DO INFANTS RECEIVE HOLY COMMUNION?
Did you know that in the Eastern Rites Catholic Church (the other half of the universal Catholic Church) infants and children start receiving Holy Communion from the time they receive their Infant Baptism? In the early Church, among the early Christians, Baptism, Confirmation and Eucharist (Holy Communion) were seen as one sacrament. One was baptized, confirmed and given Holy Communion on the same day, in the same ceremony. With time and with a developed understanding of the Sacraments, the three were later separated into individual Sacraments of their own becoming what we now know as the three Sacraments of Christian Initiation: Baptism, Confirmation and Holy Eucharist.
In the Roman Rite Catholic Church (which we belong), infants were baptized but Confirmation and Holy Eucharist were delayed until the child got to the age of reason. Initially, in the Roman Rite, Holy Communion and Confirmation were given from age 14 which was the age of reason then. However, in 1910, Pope Pius X reduced the age limit and set the age of reason at 7 years which is the current practice in the Roman Rite (the Catholic Church that majority of us belong to). So at present, children receive Infant Baptism then from 7 years they can take Holy Communion and later receive Confirmation.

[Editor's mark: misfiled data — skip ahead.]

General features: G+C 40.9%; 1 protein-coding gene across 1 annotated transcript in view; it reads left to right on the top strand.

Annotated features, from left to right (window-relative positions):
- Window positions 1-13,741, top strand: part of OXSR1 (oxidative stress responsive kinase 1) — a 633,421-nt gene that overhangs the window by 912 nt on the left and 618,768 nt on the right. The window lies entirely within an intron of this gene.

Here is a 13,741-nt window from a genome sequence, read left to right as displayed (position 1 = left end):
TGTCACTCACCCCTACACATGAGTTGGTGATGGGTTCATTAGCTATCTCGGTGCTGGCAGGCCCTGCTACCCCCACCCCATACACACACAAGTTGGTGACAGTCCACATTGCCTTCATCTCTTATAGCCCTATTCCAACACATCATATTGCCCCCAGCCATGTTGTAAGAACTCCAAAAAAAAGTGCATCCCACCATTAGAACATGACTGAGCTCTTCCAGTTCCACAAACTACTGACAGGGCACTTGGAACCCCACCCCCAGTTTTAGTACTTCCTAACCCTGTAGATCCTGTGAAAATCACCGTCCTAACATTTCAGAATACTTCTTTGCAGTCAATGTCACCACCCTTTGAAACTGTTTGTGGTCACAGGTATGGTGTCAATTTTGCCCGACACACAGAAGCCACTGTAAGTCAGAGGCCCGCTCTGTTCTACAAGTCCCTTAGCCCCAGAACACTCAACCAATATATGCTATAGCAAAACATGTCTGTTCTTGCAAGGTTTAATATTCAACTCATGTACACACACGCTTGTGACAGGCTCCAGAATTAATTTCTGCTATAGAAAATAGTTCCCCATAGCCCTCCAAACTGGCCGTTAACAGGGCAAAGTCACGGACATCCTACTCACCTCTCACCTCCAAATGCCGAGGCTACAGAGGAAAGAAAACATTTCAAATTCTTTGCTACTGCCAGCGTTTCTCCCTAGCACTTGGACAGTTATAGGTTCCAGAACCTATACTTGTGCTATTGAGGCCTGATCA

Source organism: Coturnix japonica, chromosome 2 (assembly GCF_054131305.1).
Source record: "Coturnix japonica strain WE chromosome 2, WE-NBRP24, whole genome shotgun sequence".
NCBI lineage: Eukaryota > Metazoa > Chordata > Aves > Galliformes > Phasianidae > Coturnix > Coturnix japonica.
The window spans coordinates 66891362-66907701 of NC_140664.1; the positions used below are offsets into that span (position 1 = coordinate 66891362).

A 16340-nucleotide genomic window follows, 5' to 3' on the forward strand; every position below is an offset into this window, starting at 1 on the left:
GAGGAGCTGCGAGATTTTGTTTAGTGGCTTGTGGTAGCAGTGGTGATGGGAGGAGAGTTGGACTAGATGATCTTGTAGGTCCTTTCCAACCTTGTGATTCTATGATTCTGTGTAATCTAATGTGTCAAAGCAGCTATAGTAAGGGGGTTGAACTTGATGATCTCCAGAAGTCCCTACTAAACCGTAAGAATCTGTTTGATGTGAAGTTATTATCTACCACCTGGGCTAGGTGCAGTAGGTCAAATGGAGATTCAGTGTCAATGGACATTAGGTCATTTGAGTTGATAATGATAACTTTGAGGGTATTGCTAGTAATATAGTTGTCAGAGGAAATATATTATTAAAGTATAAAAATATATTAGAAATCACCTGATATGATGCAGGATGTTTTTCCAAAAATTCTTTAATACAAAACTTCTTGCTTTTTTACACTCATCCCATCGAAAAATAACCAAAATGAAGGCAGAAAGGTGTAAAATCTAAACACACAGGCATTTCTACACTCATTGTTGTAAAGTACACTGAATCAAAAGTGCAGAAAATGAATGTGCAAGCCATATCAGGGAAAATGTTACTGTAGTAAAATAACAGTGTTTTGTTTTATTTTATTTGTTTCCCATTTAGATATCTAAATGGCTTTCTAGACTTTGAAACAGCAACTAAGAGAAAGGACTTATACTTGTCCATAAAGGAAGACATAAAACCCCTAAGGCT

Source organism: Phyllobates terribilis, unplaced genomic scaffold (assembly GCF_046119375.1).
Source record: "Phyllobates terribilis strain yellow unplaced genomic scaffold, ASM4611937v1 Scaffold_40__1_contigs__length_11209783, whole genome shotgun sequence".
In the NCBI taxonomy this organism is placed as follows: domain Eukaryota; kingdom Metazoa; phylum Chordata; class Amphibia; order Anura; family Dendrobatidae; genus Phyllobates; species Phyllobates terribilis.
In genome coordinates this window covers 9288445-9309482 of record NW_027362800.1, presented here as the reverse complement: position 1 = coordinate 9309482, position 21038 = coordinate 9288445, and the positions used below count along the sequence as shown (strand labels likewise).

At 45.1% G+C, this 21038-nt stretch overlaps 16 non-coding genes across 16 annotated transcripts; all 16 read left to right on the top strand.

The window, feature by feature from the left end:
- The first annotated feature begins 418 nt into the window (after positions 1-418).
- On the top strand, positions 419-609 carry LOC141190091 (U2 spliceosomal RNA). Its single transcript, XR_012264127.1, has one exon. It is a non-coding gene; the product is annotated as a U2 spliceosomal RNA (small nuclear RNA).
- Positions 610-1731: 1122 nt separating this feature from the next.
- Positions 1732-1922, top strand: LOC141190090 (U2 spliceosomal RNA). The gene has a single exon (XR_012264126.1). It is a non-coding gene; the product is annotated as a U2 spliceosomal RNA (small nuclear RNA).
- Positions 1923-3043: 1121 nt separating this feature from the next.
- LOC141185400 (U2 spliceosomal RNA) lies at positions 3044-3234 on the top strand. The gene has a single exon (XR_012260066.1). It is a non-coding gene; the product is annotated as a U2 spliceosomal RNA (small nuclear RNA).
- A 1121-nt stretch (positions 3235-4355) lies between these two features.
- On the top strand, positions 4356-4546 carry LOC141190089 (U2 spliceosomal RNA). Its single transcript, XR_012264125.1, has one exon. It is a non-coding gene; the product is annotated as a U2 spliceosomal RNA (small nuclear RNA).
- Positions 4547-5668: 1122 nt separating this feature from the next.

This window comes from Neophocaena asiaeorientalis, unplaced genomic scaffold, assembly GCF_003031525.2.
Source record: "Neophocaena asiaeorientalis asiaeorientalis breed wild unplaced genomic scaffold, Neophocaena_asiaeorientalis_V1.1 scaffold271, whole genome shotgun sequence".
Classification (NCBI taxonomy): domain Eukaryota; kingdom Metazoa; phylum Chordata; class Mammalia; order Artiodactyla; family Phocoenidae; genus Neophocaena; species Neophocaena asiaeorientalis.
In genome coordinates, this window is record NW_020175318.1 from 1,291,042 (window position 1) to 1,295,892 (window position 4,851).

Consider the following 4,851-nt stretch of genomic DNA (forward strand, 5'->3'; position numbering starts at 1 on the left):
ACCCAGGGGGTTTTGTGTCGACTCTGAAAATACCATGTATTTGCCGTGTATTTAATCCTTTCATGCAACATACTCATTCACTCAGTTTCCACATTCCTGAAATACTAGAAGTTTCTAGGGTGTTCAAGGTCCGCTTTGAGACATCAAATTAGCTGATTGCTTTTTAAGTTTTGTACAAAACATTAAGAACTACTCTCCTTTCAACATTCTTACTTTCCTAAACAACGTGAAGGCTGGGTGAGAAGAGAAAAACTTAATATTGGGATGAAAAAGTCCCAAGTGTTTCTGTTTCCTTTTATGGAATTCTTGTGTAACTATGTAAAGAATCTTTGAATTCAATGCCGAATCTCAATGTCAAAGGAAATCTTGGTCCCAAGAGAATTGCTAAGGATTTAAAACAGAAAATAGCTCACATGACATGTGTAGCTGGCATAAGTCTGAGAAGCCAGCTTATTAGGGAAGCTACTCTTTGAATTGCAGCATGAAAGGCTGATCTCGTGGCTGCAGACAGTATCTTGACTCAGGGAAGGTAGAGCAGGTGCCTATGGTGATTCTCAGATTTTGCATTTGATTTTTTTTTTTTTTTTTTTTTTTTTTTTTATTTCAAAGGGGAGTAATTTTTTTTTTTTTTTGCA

However, the Eastern Rites (the Catholic Churches that are not part of the Roman Rite but are part of our universal Catholic Church. The two, Roman Rite and Eastern Rites together form the Catholic Church), maintained the “older version” of receiving Baptism, Confirmation and Holy Communion at the same time, in the same ceremony. Because of this, till today, infants and children (in the Eastern Rites) receive Baptism, Confirmation and Eucharist on the same day they are baptized. They don’t receive Infant Baptism as children and wait to grow to receive Holy Communion and then wait again to receive Confirmation from a Bishop as we do in the Roman Rite. Everything is done on the same day. And for them, Holy Communion is always given under both species (they receive both the Body and Blood) using a little spoon by dipping the Body into the Blood (by intinction).
As we have seen, the older order is to receive Baptism, then Confirmation and then Eucharist (the same order we use when listing the 7 Sacraments) but for pastoral (“practical”) reasons, we in the Roman Rite receive Baptism, then Eucharist and later Confirmation (a change to the order of Sacraments of Christian Initiation).
So, don’t be surprised when you see babies receiving Holy Communion in the Eastern Rites Catholic Church. It is not new in the Catholic Church. It is actually an older tradition than the tradition we have in our (Roman Rite) Catholic Church.
By: Fr. Anthony Agnes Adu-Mensah